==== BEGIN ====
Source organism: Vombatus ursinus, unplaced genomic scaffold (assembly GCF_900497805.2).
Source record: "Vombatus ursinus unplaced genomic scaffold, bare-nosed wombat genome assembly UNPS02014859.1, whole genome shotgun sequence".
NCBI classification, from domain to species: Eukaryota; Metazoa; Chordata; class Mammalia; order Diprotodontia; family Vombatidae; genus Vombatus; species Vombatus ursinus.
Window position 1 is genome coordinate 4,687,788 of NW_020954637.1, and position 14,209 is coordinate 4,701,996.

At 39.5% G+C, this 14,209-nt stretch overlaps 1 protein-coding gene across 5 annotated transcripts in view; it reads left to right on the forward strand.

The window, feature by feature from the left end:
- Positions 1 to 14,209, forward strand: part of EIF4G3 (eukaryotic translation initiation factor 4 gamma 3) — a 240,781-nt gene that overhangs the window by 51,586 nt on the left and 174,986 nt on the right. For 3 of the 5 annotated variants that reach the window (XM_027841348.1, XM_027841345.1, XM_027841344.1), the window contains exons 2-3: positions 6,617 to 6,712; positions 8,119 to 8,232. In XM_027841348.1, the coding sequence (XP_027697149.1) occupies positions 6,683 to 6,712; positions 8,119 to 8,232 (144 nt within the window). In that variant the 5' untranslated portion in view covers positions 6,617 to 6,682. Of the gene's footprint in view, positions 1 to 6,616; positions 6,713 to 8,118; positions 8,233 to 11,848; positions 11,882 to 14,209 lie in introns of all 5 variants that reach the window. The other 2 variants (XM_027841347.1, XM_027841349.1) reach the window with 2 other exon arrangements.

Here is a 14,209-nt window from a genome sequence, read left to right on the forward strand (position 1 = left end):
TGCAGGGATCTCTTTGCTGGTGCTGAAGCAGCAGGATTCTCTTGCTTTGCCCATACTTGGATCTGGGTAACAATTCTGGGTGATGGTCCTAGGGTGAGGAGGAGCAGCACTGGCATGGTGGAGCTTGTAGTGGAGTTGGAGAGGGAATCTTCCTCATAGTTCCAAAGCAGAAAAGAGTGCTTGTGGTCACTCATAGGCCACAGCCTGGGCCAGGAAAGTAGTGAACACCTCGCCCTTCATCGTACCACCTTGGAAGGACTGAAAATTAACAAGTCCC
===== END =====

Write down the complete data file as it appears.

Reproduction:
Source organism: Vombatus ursinus, unplaced genomic scaffold (assembly GCF_900497805.2).
Source record: "Vombatus ursinus unplaced genomic scaffold, bare-nosed wombat genome assembly UNPS02014859.1, whole genome shotgun sequence".
NCBI classification, from domain to species: Eukaryota; Metazoa; Chordata; class Mammalia; order Diprotodontia; family Vombatidae; genus Vombatus; species Vombatus ursinus.
Window position 1 is genome coordinate 4,687,788 of NW_020954637.1, and position 14,209 is coordinate 4,701,996.

At 39.5% G+C, this 14,209-nt stretch overlaps 1 protein-coding gene across 5 annotated transcripts in view; it reads left to right on the forward strand.

The window, feature by feature from the left end:
- Positions 1 to 14,209, forward strand: part of EIF4G3 (eukaryotic translation initiation factor 4 gamma 3) — a 240,781-nt gene that overhangs the window by 51,586 nt on the left and 174,986 nt on the right. For 3 of the 5 annotated variants that reach the window (XM_027841348.1, XM_027841345.1, XM_027841344.1), the window contains exons 2-3: positions 6,617 to 6,712; positions 8,119 to 8,232. In XM_027841348.1, the coding sequence (XP_027697149.1) occupies positions 6,683 to 6,712; positions 8,119 to 8,232 (144 nt within the window). In that variant the 5' untranslated portion in view covers positions 6,617 to 6,682. Of the gene's footprint in view, positions 1 to 6,616; positions 6,713 to 8,118; positions 8,233 to 11,848; positions 11,882 to 14,209 lie in introns of all 5 variants that reach the window. The other 2 variants (XM_027841347.1, XM_027841349.1) reach the window with 2 other exon arrangements.

Here is a 14,209-nt window from a genome sequence, read left to right on the forward strand (position 1 = left end):
TGCAGGGATCTCTTTGCTGGTGCTGAAGCAGCAGGATTCTCTTGCTTTGCCCATACTTGGATCTGGGTAACAATTCTGGGTGATGGTCCTAGGGTGAGGAGGAGCAGCACTGGCATGGTGGAGCTTGTAGTGGAGTTGGAGAGGGAATCTTCCTCATAGTTCCAAAGCAGAAAAGAGTGCTTGTGGTCACTCATAGGCCACAGCCTGGGCCAGGAAAGTAGTGAACACCTCGCCCTTCATCGTACCACCTTGGAAGGACTGAAAATTAACAAGTCCC